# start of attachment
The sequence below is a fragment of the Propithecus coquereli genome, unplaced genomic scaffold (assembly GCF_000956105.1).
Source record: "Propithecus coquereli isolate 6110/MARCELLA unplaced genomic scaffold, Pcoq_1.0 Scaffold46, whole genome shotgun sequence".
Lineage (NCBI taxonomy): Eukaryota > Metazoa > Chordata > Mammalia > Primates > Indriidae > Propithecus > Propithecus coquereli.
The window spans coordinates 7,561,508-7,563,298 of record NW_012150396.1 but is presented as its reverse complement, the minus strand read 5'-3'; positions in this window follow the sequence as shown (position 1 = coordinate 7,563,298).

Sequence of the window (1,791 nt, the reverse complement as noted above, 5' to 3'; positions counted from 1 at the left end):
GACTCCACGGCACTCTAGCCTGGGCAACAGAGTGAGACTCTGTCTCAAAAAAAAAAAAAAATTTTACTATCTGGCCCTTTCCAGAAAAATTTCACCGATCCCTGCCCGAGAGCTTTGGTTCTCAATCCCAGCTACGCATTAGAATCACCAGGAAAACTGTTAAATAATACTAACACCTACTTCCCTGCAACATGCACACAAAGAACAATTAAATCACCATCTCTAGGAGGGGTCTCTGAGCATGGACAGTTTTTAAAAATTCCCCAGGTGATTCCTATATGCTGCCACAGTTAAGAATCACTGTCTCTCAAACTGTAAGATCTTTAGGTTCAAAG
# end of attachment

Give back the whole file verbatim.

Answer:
The sequence below is a fragment of the Propithecus coquereli genome, unplaced genomic scaffold (assembly GCF_000956105.1).
Source record: "Propithecus coquereli isolate 6110/MARCELLA unplaced genomic scaffold, Pcoq_1.0 Scaffold46, whole genome shotgun sequence".
Lineage (NCBI taxonomy): Eukaryota > Metazoa > Chordata > Mammalia > Primates > Indriidae > Propithecus > Propithecus coquereli.
The window spans coordinates 7,561,508-7,563,298 of record NW_012150396.1 but is presented as its reverse complement, the minus strand read 5'-3'; positions in this window follow the sequence as shown (position 1 = coordinate 7,563,298).

Sequence of the window (1,791 nt, the reverse complement as noted above, 5' to 3'; positions counted from 1 at the left end):
GACTCCACGGCACTCTAGCCTGGGCAACAGAGTGAGACTCTGTCTCAAAAAAAAAAAAAAATTTTACTATCTGGCCCTTTCCAGAAAAATTTCACCGATCCCTGCCCGAGAGCTTTGGTTCTCAATCCCAGCTACGCATTAGAATCACCAGGAAAACTGTTAAATAATACTAACACCTACTTCCCTGCAACATGCACACAAAGAACAATTAAATCACCATCTCTAGGAGGGGTCTCTGAGCATGGACAGTTTTTAAAAATTCCCCAGGTGATTCCTATATGCTGCCACAGTTAAGAATCACTGTCTCTCAAACTGTAAGATCTTTAGGTTCAAAG